It is 2015 and people still don’t give electronic music the time of day. Decades after its birth, having taken over the radio (even Brittany Spears had a dubstep song in 2013, and Taylor Swift cribbed club-ready bass synths the year before), people deny that electronic dance music is a legitimate form—Time Magazine going as far to run an article with the headline “Dubstep—the Music Trend That Just Won’t Go Away.”
But to legions and legions of people, electronic dance music is a very real entity—it’s a way of life. But because of its underground nature and the open derision it’s had to endure since its inception, the music’s full story hasn’t really been told. Former Seattle Weekly music editor Michaelangelo Matos’ new book, The Underground is Massive: How Electronic Music Conquered America attempts to fill this void—presenting the fullest picture of electronic dance music yet. Stretching all the way back to Larry Levan’s Paradise Garage and the origins of house music, and ending in present day with the advent of brostep, the remarkable boom in the music festival industry, and the cultural takeover of Daft Punk, Matos walks the reader through the untold history of a maligned but undeniably influential form with incredible detail. In anticipation of Matos’ book talk tonight at Elliott Bay Book Company at 7:00 p.m., we sat down to chat raves, Skrillex, and rockist B.S.
How’d you get into dance music?I liked dance music pretty much from the beginning of my knowing about it. I was a voracious reader of the press by ’89, and by ’90, I’m 15, and I have some idea of what house music is. I don’t know the ins and outs of it, don’t know much about DJ culture, but I like the stuff on the radio. Black Box and Technotronic, stuff like Deee-Lite. I really liked “Good Beat.” There was a lot of pop/dance crossover in that era. I remember reading about raves in magazines and having a jumbled idea of what they were.
There was this big concerted effort to sell the “Madchester” scene at that time, Stone Roses and bands like that. A lot of Americans thought these guitar bands from England who had been turned on to acid house were “rave.” I talked to one guy for the book who said “I never understood why I went to all these parties and there was just dance music.” He had no idea why this music he was seeing at these things didn’t have guitars—these wires had been crossed. Americans thought of everything in terms of guitar bands. Around ’91 is when you started to see compilations of techno appear, and that’s when I started paying attention to that side of it. By ’92, when the labels in America start to try and push this, that’s when it explodes in the States, reaches the Midwest in concentrated fashion, and raves start to happen where I was in Minneapolis.
When was your first rave?I went to my first rave in the spring of ’93 when I was 18. It was at this place called the “Heart of the Beast Puppet Theatre.” They didn’t quite know how to make it a rave yet. I think my second or third party I went to was my first real rave—you know, fucking cavernous warehouse, really dark, a bunch of projections on the wall, and no pop music playing.Were there inflatable bounce houses like you write about in the book?Nah, none of that shit happened in the Midwest at that time. That was all in L.A. where that stuff happened, and stayed happening. It never stopped happening that way in L.A. even though it stopped happening everywhere else. They patented the whole bouncy house, carnival thing. After ’93 you didn’t see that in many other places.But they still have those all over festivals like Tomorrowland in Belgium don’t they? It’s like Disneyworld from the pictures I’ve seen.I went last year! Sort of, yeah. Tomorrow World is much the same in Atlanta. But what I’m saying is, that paradigm didn’t exist for a long time. From the mid-90s to the mid 2000s you didn’t see that. Maybe you saw it in Belgium, but I’m talking about in the U.S.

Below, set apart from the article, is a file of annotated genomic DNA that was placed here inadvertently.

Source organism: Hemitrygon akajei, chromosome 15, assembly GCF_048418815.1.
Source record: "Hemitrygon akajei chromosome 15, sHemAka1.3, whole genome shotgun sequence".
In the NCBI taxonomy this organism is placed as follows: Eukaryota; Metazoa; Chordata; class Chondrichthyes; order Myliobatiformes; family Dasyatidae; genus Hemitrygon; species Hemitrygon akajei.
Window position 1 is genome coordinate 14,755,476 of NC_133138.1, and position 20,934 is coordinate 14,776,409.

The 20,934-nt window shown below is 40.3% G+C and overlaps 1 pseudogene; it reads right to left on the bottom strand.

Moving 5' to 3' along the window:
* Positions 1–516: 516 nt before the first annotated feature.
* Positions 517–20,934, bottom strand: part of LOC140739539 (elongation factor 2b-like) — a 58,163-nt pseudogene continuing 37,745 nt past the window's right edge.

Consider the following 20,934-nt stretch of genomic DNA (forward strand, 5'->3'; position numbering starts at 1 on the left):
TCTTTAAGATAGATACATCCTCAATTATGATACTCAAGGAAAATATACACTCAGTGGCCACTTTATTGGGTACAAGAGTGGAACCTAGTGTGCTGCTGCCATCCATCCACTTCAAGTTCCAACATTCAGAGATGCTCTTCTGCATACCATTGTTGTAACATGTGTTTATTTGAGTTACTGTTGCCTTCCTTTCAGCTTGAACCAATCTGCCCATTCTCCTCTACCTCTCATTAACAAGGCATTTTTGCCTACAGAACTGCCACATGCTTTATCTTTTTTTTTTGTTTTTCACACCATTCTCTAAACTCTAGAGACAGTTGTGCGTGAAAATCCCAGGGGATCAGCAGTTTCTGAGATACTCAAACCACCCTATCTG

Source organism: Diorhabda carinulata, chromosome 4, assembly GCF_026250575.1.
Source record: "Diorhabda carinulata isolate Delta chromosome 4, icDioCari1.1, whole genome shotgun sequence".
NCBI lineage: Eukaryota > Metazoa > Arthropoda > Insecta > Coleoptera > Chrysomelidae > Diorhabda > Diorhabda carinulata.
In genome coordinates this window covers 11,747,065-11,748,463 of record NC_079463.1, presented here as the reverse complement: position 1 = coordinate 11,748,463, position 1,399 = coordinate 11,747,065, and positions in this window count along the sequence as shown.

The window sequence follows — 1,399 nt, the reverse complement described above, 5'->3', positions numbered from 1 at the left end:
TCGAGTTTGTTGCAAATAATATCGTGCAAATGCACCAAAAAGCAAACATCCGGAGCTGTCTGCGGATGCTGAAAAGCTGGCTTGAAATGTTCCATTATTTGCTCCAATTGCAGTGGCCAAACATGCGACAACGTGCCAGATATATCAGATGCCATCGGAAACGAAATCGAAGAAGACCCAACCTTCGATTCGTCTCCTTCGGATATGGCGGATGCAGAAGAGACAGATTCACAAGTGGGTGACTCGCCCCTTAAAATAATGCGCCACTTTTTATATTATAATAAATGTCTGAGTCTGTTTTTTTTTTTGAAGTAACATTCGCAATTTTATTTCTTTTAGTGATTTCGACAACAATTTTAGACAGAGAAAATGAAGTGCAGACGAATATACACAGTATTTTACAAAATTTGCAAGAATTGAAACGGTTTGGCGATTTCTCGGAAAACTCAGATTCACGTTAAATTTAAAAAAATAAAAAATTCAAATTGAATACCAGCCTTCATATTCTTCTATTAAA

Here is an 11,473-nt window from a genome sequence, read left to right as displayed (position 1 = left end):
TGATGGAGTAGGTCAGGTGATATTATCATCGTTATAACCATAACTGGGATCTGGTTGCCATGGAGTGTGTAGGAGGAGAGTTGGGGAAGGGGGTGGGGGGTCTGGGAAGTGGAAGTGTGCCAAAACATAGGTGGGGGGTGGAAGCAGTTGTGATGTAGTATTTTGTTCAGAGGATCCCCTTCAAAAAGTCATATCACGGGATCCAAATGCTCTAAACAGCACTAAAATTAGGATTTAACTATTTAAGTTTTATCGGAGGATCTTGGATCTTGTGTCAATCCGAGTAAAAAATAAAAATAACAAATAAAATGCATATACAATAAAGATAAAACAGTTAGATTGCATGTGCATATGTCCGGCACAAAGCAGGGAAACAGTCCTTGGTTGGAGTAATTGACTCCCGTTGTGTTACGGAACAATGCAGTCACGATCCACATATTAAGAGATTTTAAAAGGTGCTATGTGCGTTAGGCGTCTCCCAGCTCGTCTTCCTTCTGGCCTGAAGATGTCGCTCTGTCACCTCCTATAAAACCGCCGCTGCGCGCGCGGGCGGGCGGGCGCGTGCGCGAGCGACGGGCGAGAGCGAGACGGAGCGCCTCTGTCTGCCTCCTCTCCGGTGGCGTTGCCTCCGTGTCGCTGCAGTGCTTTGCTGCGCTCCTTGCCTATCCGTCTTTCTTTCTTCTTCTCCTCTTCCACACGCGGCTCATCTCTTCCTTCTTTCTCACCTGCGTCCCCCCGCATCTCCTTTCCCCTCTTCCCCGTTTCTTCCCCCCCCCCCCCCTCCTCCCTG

What was it about dance music that grabbed you versus rock?
I still love rock, I’m a rock critic, but I think it’s interesting that dance music… it stymies people who aren’t a part of that world. Recently, someone tried to argue with me that dance music subgenres existed only as a smokescreen to keep outsiders out and didn’t actually have to do with how the music sounded. In fact, dance subgenres exist to tell you precisely what they sound like. This bonehead wouldn’t fucking let up. I was like “well, you’re stupid.” That’s one of the interesting tensions in the book, this tension that stretches all the way back through dance music’s history. People denying that it’s really music.Or that it even exists! I’m saying that as somebody who has thought that way at times. In 2011 when I started hearing dance music was back and was going to explode in America I sort of scoffed because I’d been through that before. It was supposed to happen in ’92 and didn’t, then in ’97 and didn’t, and then it got outlawed in 2003 [via the R.A.V.E. act, sponsored by then Senator Joe Biden]. I also saw that tension through the other end as a writer trying to pitch pieces. I went to Ultra in 2013 and I saw Disclosure play in a small bowl with maybe 300-400 people. By the end of the set, they filled the whole bowl with maybe 2000 people. It was in the middle of the day and they weren’t headliners. I told an editor, “look I just saw these guys and I’m telling you they’re going to blow up.” Their album was about to come out in three or four months. And he said “I don’t think our readers are ready to go down that rabbit hole.” Then they became #1 in every country and now they’ve worked with Mary J. Blige and basically fostered last year’s Grammy sweeper [Sam Smith]. You can’t tell people who don’t want to talk about dance music about dance music. They don’t want to hear it. To whatever degree the book is a counteraction to that, and it is, there is always going to be someone whose entire attitude is “this isn’t real!”Why do you think there is that resistance?